Mephedrone has been linked to at least four UK deaths
Hundreds of people attended a rally set up by a father who said his teenage daughter behaved like a caged animal after taking the legal drug mephedrone.
Mark McCall, from Bournemouth, says his daughter went missing for three days after taking the drug two weeks ago.
Mephedrone is said to have side effects similar to the drug ecstasy, which include psychosis, palpitations, nosebleeds and insomnia.
Mr McCall also launched his drug advice website at the Poole Quay event.
He told BBC News: "This drug has to be made illegal as soon as possible.
"I do not want to see my daughter in a box, I do not want to see anybody's daughter in a box."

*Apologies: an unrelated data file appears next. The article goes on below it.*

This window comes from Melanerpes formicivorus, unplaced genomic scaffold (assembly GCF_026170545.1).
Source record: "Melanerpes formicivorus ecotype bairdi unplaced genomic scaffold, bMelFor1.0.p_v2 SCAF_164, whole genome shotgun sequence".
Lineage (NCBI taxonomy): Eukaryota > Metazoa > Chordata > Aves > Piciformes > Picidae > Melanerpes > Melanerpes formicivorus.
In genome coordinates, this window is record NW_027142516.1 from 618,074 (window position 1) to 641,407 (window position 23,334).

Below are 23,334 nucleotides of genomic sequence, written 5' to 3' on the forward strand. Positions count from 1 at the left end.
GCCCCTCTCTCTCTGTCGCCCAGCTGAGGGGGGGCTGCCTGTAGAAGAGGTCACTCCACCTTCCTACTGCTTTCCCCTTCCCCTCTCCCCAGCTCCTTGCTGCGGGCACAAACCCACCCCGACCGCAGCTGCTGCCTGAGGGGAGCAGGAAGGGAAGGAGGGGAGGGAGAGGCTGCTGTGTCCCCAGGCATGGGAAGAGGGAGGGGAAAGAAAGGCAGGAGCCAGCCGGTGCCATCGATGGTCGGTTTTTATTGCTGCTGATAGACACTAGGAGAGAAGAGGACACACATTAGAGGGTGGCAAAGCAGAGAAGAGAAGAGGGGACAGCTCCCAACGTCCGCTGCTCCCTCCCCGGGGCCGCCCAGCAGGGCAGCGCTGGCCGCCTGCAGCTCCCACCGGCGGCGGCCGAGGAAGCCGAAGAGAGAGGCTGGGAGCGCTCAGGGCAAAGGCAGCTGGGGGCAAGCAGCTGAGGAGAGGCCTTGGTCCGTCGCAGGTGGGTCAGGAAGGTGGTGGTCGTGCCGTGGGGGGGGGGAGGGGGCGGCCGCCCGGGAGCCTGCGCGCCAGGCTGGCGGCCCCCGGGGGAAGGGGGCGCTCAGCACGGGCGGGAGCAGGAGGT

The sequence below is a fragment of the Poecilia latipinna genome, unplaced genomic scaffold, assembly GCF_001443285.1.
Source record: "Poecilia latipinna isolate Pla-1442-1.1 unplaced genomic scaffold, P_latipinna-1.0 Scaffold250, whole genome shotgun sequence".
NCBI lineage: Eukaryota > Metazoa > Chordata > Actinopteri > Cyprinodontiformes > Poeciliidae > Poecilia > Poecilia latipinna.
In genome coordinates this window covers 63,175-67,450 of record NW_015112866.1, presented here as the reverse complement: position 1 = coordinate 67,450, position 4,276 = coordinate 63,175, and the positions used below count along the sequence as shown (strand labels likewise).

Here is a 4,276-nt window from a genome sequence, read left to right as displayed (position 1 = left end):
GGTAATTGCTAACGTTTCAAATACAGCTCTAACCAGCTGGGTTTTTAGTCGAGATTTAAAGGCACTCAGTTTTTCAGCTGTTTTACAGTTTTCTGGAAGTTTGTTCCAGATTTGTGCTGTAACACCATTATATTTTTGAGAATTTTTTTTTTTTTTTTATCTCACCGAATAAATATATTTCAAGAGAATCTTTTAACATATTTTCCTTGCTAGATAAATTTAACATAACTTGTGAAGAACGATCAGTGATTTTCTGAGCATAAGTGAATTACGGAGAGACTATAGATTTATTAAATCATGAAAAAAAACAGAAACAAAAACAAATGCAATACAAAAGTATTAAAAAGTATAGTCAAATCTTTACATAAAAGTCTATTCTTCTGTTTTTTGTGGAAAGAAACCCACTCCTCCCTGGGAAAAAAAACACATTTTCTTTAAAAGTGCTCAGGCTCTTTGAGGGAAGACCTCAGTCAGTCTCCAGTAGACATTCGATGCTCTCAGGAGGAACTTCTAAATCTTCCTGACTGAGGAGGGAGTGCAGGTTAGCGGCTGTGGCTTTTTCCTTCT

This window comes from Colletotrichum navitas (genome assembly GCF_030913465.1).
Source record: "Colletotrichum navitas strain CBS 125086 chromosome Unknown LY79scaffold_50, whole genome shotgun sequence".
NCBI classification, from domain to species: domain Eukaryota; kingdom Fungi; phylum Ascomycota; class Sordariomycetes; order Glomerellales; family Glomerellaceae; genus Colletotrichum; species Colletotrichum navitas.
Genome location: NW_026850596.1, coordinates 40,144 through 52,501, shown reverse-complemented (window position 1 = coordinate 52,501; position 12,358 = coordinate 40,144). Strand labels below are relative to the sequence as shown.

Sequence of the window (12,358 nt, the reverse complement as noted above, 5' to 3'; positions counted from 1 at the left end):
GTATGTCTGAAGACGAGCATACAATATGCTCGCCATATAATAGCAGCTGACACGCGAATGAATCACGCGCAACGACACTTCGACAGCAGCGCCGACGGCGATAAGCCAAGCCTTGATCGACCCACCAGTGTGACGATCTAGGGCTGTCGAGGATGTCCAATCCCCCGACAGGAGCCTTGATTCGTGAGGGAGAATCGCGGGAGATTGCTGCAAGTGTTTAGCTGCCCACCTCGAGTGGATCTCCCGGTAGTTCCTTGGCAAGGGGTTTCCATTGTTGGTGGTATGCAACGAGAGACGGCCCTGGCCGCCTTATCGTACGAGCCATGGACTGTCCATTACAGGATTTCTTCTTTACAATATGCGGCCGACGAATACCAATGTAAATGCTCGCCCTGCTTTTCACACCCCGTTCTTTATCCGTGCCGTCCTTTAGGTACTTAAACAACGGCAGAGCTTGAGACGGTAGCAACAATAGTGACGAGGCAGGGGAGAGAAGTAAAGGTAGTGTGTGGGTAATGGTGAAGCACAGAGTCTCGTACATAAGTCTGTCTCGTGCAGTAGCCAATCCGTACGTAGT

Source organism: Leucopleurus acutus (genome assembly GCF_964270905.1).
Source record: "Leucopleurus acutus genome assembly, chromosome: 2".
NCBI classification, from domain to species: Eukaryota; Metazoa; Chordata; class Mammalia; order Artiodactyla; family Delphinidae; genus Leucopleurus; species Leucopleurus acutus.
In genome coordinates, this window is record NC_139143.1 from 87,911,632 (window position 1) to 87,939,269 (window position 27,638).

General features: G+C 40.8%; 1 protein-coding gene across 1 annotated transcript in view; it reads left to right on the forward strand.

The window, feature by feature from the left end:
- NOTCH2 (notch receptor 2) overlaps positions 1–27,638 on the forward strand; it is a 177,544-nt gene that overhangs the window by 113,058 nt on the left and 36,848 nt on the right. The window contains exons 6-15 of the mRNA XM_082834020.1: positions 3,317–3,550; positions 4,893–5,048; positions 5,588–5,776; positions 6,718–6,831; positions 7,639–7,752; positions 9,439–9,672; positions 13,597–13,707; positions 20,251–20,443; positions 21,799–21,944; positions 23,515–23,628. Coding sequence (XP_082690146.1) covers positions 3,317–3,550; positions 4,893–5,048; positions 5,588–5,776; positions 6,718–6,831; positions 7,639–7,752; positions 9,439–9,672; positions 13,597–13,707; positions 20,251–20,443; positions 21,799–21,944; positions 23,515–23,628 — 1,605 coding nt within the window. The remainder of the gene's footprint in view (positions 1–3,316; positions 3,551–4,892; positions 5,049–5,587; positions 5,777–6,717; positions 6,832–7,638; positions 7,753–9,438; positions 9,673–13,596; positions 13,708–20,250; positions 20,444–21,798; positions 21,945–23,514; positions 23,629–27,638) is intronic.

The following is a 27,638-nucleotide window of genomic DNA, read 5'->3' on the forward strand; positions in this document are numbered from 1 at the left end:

Speaking of the incident when his daughter disappeared in March, Mr McCall added: "When we did find her, she was a mess,
"She was like a caged animal, she was all over the place."
Mr McCall's website, called The Save Our Kids Coalition, is aimed at advising and supporting families about drug use.
The Advisory Council on the Misuse of Drugs (ACMD) has recommended that the substance, linked to at least four UK deaths, and other so-called "legal highs" be classified as Class B drugs.
The government is expected to ban mephedrone and other "legal high" substances within weeks, following the advice of the ACMD.
Class B drugs, which include cannabis and amphetamine sulphate, carry a maximum sentence of five years in prison for possession or 14 years for supply.